My wife and I just returned this evening from a Utah Opera performance of Carlisle Floyd’s 1970 opera Of Mice and Men, which is, obviously, based on John Steinbeck’s famous novel of the same name.
It’s a powerful piece, and we both liked it better than we had expected.
Every character in the story is stunted by ignorance, blighted by poverty, frustrated by lack of opportunity, and/or blocked by natural incapacity.
Which seems a pretty good description of a large segment of humanity, if not of the vast majority, both today and (even more certainly) historically. (In fact, Steinbeck’s/Floyd’s ranch hands have it pretty easy, compared to most people in Darfur, Bangladesh, and other such places.)
No wonder, then, that most yearn for a more fulfilling life beyond the grave, unshackled from the constraints of this too-often disappointing world.
But is this just wishful fantasy?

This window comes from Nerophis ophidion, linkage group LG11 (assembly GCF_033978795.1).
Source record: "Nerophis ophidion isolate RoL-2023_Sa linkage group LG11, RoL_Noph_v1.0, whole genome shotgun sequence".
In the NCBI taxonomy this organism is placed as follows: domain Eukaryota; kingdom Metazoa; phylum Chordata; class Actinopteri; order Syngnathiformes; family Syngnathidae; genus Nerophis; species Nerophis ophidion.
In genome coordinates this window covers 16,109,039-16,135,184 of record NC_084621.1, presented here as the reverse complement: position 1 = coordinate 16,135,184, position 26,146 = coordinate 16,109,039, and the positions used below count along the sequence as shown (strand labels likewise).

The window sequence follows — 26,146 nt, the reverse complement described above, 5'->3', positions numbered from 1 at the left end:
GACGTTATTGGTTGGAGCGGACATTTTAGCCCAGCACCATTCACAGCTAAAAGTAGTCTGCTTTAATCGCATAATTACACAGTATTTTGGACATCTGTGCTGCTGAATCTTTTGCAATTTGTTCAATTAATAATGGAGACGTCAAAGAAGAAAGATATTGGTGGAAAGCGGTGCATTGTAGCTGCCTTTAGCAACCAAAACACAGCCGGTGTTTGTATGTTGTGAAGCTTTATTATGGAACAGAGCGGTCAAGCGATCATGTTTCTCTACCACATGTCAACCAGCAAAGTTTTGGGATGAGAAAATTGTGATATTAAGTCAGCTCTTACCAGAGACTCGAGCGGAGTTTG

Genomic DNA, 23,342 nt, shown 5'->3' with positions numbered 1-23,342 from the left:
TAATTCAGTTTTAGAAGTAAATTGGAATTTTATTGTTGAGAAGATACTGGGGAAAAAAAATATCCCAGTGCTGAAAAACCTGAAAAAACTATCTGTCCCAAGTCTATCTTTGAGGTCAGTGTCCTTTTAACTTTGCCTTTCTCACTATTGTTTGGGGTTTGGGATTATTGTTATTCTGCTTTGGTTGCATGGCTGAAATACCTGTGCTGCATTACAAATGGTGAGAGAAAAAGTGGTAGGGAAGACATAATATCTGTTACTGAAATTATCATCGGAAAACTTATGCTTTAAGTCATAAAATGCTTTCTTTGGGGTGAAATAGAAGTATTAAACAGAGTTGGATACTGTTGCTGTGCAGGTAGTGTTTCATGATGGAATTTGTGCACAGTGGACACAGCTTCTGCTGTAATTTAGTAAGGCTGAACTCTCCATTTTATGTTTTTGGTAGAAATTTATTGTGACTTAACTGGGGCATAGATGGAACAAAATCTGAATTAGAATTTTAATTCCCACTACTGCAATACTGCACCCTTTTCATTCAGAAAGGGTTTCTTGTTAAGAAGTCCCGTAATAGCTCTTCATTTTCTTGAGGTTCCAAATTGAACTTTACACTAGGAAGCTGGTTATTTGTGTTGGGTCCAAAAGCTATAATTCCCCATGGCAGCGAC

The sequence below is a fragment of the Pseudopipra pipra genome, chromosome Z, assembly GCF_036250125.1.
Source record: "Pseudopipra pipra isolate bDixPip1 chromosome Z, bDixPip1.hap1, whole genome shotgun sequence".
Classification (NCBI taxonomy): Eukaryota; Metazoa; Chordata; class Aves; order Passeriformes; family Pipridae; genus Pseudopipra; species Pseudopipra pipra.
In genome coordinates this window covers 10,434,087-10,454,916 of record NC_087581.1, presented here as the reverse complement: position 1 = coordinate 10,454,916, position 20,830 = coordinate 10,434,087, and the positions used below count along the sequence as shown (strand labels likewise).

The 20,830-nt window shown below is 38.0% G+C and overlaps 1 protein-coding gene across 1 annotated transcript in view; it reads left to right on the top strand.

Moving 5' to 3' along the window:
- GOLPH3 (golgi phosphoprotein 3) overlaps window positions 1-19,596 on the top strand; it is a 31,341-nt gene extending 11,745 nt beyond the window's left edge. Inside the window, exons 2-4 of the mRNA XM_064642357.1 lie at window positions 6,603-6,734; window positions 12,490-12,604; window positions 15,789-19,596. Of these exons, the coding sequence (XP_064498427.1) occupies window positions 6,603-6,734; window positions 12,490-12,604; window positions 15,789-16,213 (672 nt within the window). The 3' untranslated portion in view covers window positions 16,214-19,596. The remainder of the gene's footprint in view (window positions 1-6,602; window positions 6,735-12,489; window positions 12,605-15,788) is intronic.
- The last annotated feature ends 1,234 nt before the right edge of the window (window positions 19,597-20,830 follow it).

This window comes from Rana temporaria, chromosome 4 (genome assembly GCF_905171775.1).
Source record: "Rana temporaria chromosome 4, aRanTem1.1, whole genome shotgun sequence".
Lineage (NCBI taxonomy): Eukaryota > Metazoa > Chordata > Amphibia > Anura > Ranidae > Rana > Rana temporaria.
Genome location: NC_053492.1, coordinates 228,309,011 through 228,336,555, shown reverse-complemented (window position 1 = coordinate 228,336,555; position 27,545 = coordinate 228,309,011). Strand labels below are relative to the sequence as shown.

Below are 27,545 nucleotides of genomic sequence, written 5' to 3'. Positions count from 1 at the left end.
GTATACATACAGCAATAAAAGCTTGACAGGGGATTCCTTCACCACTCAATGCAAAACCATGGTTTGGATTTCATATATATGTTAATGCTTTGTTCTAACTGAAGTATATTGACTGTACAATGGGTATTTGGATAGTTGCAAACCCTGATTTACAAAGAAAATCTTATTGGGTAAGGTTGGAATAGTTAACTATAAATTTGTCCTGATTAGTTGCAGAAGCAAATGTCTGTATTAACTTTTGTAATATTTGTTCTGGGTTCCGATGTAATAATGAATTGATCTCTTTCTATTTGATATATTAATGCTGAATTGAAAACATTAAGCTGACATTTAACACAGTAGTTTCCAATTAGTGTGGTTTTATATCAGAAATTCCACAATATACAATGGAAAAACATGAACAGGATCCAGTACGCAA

In the final scene, George exhorts Lennie to look across the river, and eventually persuades him that he can actually see their dream farm, with its lawns and ducks and lily pond and rabbits.
The audience knows, though, that the wonderful farm is pure imagination. They’ll never have such a place. It’s a dream, but nothing more. George knows this, of course. Poor dumb, gullible Lennie, however, doesn’t know it, and believes in the dream of their farm to the very end.
But Christianity says that Lennie is right. He is, astoundingly, actually more in touch with reality than George is. There is a wonderful “farm” beyond the river.